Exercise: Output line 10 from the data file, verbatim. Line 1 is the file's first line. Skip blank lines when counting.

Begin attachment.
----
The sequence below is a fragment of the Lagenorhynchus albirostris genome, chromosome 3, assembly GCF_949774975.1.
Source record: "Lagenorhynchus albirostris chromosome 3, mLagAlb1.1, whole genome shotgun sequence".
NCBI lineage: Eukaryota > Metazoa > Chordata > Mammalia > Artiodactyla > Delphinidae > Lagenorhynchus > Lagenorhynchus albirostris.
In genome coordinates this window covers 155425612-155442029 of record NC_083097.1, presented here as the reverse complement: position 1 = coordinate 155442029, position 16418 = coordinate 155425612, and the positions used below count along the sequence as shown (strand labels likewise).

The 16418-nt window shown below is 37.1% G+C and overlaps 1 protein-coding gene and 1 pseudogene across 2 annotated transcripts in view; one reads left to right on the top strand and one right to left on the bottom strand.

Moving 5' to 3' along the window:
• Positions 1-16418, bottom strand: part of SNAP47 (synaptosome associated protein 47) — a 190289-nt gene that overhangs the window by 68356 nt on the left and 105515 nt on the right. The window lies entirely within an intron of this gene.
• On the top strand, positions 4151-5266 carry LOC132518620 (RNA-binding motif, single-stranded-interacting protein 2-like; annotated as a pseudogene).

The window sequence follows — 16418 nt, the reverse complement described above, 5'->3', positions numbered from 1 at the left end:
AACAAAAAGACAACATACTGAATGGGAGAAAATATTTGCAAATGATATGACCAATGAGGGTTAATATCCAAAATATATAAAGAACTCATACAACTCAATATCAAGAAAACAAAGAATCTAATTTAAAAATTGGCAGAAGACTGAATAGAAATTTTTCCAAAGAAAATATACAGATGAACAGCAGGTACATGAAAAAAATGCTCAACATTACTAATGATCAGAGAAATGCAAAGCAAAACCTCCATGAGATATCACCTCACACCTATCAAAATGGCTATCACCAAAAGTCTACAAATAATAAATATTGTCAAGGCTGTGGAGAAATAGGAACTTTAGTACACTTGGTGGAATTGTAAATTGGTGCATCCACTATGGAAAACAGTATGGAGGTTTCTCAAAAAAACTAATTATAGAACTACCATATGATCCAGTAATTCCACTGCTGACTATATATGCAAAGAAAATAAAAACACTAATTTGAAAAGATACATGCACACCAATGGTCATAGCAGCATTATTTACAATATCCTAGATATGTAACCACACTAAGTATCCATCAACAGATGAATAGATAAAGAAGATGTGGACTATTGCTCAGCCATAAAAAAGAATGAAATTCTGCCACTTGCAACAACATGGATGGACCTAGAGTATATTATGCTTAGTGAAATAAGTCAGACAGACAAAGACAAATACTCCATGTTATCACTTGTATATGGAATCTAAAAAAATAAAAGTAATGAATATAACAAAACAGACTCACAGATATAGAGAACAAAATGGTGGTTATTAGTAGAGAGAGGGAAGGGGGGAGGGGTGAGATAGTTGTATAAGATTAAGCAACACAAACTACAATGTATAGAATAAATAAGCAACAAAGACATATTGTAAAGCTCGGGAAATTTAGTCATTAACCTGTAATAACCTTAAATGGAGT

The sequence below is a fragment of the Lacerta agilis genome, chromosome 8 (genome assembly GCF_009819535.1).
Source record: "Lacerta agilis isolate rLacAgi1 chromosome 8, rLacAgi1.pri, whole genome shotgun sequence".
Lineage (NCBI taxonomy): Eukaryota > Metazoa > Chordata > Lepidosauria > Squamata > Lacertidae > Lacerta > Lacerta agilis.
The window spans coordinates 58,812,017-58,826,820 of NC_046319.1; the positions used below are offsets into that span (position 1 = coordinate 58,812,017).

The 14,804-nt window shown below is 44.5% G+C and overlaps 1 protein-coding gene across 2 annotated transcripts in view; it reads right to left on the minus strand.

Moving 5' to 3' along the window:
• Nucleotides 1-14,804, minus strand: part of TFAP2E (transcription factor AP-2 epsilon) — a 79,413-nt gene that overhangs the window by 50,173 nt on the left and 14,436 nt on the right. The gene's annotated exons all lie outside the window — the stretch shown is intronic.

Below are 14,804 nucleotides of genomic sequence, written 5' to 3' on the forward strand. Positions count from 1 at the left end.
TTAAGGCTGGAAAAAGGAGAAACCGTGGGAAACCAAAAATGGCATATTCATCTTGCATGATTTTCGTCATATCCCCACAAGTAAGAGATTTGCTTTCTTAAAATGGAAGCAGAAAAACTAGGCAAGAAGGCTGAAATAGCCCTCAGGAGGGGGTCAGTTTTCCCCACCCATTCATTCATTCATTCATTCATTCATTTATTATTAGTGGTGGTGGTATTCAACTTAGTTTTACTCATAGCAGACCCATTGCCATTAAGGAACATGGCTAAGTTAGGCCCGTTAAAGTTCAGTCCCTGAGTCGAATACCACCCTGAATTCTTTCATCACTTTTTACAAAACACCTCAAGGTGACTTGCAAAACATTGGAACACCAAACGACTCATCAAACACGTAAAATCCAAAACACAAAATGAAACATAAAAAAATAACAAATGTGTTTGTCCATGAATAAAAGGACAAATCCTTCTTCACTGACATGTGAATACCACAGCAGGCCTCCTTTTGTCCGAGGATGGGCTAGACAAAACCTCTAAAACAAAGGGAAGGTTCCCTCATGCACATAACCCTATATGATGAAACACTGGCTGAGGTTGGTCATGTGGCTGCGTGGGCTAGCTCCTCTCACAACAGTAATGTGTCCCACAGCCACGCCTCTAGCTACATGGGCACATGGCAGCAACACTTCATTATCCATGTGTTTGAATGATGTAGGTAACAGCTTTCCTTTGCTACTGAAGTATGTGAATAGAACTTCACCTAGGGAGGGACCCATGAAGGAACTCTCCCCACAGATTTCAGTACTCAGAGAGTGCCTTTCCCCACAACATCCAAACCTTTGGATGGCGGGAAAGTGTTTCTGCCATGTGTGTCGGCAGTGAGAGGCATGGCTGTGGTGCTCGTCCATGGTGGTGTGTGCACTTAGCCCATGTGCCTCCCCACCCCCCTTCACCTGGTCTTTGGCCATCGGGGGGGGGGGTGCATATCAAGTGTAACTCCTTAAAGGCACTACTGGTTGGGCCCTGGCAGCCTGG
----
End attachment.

AACAAAAAGACAACATACTGAATGGGAGAAAATATTTGCAAATGATATGACCAATGAGGGTTAATATCCAAAATATATAAAGAACTCATACAACTCAATATCAAGAAAACAAAGAATCTAATTTAAAAATTGGCAGAAGACTGAATAGAAATTTTTCCAAAGAAAATATACAGATGAACAGCAGGTACATGAAAAAAATGCTCAACATTACTAATGATCAGAGAAATGCAAAGCAAAACCTCCATGAGATATCACCTCACACCTATCAAAATGGCTATCACCAAAAGTCTACAAATAATAAATATTGTCAAGGCTGTGGAGAAATAGGAACTTTAGTACACTTGGTGGAATTGTAAATTGGTGCATCCACTATGGAAAACAGTATGGAGGTTTCTCAAAAAAACTAATTATAGAACTACCATATGATCCAGTAATTCCACTGCTGACTATATATGCAAAGAAAATAAAAACACTAATTTGAAAAGATACATGCACACCAATGGTCATAGCAGCATTATTTACAATATCCTAGATATGTAACCACACTAAGTATCCATCAACAGATGAATAGATAAAGAAGATGTGGACTATTGCTCAGCCATAAAAAAGAATGAAATTCTGCCACTTGCAACAACATGGATGGACCTAGAGTATATTATGCTTAGTGAAATAAGTCAGACAGACAAAGACAAATACTCCATGTTATCACTTGTATATGGAATCTAAAAAAATAAAAGTAATGAATATAACAAAACAGACTCACAGATATAGAGAACAAAATGGTGGTTATTAGTAGAGAGAGGGAAGGGGGGAGGGGTGAGATAGTTGTATAAGATTAAGCAACACAAACTACAATGTATAGAATAAATAAGCAACAAAGACATATTGTAAAGCTCGGGAAATTTAGTCATTAACCTGTAATAACCTTAAATGGAGT